It began so innocently, with a trip to Colder’s Furniture just south of Milwaukee. Our plan was to spend our store credit (which we got when we bought our new living room furniture a few months ago) on some much-needed new chairs for our kitchen table. (We bought our previous chairs from Sears Home – and if a piece of furniture can be a “lemon,” that’s exactly what those chairs were. Four very nice looking lemons that all but collapsed beneath us.) It was going to be one of those lovely shopping trips where you didn’t really need to take out your wallet except to provide I.D. – except that Colder’s didn’t have anything we liked or that would work for us. (We were especially anxious to buy chairs that would be built much more solidly than the pieces of junk we’d been living with for so long.) So we walked out without new chairs and decided to pop into American, Colder’s big rival store just to the north- and it was just our luck that we fell in love with some chairs there were the right look and the right price. There was “some assembly required” but that didn’t seem like too big a deal. So out came the wallet after all, and not just for I.D. – but it seemed like a very good idea…
….a very good idea, that is, until we opened up the box yesterday afternoon and discovered that it would have been more accurate to say “all assembly required” or “complete assembly required.” Nothing was assembled. Every single piece had to be put together. We hadn’t bought four chairs. We had bought four model airplanes shaped like chairs. And what was even more maddening and frustrating was that the directions consisted of a few rather vague diagrams- not a single word of explanation- plus there was nothing at all to indicate how the actual seat was to be fastened to the frame. (I may not be the handiest guy around, but I do know that the seat is one of the more crucial parts of a chair.)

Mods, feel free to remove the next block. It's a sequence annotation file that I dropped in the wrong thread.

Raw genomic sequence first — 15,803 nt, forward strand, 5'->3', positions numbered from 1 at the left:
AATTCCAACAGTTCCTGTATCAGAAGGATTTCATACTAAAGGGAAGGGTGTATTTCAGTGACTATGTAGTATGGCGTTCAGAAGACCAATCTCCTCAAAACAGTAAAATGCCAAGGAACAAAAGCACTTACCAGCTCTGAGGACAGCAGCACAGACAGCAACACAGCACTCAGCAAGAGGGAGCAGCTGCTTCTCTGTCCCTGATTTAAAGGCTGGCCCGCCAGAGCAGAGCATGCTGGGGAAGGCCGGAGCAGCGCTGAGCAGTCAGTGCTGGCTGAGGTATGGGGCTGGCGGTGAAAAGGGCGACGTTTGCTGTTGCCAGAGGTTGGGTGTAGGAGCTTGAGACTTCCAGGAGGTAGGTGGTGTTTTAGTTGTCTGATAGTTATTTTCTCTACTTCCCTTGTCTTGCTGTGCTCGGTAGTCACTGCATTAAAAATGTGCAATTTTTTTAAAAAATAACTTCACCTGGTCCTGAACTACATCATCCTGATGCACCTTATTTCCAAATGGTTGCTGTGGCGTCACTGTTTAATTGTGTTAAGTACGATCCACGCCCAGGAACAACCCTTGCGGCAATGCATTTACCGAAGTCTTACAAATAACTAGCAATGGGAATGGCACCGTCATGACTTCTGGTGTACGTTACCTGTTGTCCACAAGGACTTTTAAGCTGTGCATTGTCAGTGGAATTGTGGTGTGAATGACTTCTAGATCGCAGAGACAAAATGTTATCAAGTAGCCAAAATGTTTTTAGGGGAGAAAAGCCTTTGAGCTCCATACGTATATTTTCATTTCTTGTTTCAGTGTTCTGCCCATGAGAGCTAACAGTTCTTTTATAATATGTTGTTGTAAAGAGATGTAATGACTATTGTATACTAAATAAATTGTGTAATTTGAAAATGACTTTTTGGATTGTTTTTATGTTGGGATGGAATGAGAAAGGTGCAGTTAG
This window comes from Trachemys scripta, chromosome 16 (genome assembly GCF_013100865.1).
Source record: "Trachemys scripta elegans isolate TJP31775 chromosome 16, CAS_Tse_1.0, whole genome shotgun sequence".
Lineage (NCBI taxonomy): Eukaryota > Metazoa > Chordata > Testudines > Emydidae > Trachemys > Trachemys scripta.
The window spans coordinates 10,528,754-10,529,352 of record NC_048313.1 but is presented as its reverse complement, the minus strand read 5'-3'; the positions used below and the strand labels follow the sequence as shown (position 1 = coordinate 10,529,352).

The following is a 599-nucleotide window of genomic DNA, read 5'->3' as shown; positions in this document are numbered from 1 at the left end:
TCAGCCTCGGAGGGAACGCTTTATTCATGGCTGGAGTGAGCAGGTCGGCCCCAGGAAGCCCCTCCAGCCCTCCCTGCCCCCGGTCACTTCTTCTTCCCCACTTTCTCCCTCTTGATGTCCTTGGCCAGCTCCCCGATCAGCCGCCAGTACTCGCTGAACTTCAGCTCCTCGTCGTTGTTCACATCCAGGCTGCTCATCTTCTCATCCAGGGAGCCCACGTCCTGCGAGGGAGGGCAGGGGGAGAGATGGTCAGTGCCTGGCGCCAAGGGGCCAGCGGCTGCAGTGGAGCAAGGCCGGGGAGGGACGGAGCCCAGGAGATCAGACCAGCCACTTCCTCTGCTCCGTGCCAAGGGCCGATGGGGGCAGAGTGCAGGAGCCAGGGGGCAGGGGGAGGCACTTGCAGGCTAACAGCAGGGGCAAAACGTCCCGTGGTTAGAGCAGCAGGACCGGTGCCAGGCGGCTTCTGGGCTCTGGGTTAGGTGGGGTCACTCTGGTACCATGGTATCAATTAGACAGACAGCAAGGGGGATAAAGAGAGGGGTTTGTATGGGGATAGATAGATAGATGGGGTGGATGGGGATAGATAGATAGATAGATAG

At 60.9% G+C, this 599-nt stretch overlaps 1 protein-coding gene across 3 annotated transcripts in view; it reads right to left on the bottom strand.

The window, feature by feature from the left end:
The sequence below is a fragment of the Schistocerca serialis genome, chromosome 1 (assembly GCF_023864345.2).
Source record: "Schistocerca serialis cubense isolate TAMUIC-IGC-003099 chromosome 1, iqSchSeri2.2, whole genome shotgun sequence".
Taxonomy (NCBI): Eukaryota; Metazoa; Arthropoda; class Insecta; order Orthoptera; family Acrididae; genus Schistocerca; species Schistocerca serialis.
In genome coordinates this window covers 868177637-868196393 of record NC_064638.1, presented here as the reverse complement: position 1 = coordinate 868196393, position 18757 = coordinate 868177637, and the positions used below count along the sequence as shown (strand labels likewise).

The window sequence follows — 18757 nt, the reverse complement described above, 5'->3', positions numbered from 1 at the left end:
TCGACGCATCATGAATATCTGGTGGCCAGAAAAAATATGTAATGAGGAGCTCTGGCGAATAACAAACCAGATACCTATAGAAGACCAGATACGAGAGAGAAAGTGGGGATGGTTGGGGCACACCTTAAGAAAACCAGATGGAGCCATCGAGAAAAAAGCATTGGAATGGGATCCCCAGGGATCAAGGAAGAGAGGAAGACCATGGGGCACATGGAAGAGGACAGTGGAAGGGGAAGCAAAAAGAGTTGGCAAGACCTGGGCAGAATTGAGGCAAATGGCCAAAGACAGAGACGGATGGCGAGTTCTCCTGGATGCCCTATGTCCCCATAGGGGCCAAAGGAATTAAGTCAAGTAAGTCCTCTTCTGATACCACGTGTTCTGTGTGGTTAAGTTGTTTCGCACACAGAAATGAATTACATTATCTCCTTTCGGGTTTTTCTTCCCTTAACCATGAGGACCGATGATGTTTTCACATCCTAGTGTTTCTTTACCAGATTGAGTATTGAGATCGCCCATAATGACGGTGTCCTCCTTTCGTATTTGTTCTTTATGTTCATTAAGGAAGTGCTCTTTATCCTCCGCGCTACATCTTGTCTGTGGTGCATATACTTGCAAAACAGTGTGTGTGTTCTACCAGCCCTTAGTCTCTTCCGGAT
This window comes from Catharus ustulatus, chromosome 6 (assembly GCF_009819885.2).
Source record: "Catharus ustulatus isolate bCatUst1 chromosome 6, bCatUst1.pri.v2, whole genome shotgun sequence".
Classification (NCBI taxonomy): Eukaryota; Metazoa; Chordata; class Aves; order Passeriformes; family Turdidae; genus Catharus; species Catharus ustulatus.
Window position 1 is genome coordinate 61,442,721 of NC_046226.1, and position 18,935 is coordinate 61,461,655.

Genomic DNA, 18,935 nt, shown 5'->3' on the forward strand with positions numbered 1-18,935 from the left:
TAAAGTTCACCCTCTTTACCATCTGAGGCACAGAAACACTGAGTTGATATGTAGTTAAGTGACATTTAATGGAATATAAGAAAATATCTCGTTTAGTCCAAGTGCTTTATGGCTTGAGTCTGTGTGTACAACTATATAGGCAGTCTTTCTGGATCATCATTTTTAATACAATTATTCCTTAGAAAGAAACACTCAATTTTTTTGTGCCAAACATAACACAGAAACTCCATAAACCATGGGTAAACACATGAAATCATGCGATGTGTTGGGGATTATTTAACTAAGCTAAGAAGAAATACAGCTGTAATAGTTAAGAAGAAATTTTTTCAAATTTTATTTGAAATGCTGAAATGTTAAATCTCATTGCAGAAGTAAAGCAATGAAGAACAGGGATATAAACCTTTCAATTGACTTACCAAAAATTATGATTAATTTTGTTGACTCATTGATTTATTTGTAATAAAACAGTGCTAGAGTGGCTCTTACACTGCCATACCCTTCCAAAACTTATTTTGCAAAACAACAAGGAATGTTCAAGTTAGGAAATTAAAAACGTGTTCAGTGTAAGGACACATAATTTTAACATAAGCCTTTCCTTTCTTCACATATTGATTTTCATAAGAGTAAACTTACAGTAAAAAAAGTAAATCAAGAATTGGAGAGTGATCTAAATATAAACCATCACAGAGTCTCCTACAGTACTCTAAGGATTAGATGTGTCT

There were a few moments there, as we sat with chair parts, washers, bolts, screws, and instructions around us that we very seriously considered taking these back to American and telling them that we were interested in buying chairs- not a box of fragments which could be assembled into chairs. It’s not that it would have been impossible. My wife is actually pretty amazing when it comes to such projects, but the thought of her taking all that time to do this (I would have been about as much help as Bobbi and Ellie would be, so this would have pretty much been a solo venture on her part.) But then I thought of three words which would solve everything. . . Nic . . . Sluss . . . Rodionov. Nic was a voice student of mine at Carthage and still studies with me when our lives allow it – and he’s also one of the handiest guys we know who also seems to get a really big charge out of helping people out of jams. And best of all, he prefers Voice Lessons to Cash in such transactions. And since I love teaching voice lessons to Nic and loathe the idea of assembling furniture, this seemed like the great win/win scenario of all time. So this afternoon, Nic – or maybe I should refer to him as Saint Nic from now on – came armed with power tools of every shape and size and assembled our four chairs with amazing ease. And towards the end of the undertaking, when another set of hands was necessary, another former student- Jamie Wilson- walked in the door. So Kathy and I have four beautiful new chairs around our kitchen table- and the only sweat we expended was in opening up the box.
Life is very very very very very good. . . especially when you can count Nic Sluss-Rodionov among your friends.
pictured above: Santa’s Elves putting the finishing touches on the chairs. Jamie is in blue- Nic is in white.